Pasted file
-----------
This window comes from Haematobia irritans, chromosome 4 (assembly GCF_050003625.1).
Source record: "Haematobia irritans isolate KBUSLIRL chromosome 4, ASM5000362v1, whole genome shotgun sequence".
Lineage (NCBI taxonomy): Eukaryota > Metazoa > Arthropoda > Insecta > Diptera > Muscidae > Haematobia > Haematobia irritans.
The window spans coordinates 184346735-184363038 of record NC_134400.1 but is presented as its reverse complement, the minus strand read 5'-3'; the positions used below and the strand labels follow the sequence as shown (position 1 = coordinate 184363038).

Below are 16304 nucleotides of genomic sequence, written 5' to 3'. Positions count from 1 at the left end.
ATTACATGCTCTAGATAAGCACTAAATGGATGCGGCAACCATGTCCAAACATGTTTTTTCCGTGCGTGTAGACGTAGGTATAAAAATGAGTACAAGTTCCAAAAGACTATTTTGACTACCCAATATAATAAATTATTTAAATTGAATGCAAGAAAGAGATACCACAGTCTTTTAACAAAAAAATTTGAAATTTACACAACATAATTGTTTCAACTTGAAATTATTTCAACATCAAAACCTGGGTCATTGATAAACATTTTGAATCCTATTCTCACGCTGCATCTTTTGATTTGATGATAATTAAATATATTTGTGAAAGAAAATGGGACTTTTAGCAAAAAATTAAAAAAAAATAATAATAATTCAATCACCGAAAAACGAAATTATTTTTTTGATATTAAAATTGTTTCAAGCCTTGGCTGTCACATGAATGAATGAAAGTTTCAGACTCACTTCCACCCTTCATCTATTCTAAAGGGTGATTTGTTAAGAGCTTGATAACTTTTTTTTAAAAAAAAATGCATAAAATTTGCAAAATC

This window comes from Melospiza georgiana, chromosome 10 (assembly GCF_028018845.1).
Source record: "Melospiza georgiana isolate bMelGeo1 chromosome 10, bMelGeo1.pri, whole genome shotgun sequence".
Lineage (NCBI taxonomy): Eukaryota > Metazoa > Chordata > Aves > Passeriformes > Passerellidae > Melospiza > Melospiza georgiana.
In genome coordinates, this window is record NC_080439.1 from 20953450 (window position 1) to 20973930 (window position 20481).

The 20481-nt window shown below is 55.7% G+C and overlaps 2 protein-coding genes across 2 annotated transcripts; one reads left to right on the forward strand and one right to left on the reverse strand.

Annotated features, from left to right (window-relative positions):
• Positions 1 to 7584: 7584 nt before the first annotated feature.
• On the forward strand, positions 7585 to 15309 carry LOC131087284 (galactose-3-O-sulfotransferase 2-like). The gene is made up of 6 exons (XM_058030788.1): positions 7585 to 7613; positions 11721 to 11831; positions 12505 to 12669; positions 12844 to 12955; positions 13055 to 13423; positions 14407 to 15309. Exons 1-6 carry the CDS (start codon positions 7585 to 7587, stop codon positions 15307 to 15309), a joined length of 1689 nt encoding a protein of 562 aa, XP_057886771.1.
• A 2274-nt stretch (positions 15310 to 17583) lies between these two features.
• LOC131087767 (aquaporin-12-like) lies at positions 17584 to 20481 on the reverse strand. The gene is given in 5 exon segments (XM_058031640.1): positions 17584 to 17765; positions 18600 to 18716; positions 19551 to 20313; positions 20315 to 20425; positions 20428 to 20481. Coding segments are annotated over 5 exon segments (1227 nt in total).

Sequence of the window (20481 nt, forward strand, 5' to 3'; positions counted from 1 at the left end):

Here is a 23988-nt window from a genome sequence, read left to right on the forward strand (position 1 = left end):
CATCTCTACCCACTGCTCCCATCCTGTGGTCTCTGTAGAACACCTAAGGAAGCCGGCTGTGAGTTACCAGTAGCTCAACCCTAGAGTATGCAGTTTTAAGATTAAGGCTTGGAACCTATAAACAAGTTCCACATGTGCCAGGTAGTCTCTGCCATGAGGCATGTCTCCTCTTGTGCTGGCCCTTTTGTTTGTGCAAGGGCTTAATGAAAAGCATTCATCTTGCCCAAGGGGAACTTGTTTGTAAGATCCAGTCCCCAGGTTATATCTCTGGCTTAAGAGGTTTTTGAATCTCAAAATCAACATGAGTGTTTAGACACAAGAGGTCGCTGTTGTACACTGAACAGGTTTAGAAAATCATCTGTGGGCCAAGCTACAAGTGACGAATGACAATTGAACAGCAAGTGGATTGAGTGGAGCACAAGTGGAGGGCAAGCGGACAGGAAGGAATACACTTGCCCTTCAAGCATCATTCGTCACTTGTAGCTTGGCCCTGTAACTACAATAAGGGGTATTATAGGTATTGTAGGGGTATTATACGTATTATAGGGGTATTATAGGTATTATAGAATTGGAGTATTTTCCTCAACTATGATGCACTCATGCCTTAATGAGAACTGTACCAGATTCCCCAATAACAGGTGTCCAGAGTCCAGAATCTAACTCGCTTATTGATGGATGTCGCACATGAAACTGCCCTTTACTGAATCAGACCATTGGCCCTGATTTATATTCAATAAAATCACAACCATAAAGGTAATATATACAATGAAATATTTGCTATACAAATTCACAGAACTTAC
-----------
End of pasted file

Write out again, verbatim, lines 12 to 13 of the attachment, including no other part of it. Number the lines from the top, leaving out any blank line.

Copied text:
Annotated features, from left to right (window-relative positions):
• Positions 1 to 7584: 7584 nt before the first annotated feature.